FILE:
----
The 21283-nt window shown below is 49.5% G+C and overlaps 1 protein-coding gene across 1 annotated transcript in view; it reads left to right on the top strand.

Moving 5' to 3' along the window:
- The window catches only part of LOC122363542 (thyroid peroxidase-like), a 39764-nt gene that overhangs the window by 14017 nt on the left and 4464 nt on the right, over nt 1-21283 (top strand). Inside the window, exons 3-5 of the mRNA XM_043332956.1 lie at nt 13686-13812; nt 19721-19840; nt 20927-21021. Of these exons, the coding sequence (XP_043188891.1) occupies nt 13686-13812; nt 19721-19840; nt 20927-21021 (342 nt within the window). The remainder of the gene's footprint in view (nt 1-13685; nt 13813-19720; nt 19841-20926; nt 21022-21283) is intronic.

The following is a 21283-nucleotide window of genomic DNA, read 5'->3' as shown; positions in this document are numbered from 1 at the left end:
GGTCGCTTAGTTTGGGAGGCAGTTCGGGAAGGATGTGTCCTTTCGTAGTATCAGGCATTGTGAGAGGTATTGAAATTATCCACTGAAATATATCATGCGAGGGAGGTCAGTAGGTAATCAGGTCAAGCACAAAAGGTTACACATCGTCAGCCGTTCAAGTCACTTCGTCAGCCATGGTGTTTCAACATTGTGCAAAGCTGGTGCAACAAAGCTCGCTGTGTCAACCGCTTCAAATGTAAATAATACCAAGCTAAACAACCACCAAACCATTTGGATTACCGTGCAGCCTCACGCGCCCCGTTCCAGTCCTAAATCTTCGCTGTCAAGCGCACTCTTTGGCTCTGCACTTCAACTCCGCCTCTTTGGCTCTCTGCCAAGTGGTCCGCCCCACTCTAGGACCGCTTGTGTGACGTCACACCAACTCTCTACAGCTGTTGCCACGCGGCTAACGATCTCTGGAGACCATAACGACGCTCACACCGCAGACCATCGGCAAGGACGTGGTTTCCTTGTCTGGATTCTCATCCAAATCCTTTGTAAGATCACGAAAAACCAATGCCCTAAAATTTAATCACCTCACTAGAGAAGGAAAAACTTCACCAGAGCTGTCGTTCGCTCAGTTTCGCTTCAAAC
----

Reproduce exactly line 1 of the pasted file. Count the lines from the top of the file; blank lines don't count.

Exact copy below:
The 21283-nt window shown below is 49.5% G+C and overlaps 1 protein-coding gene across 1 annotated transcript in view; it reads left to right on the top strand.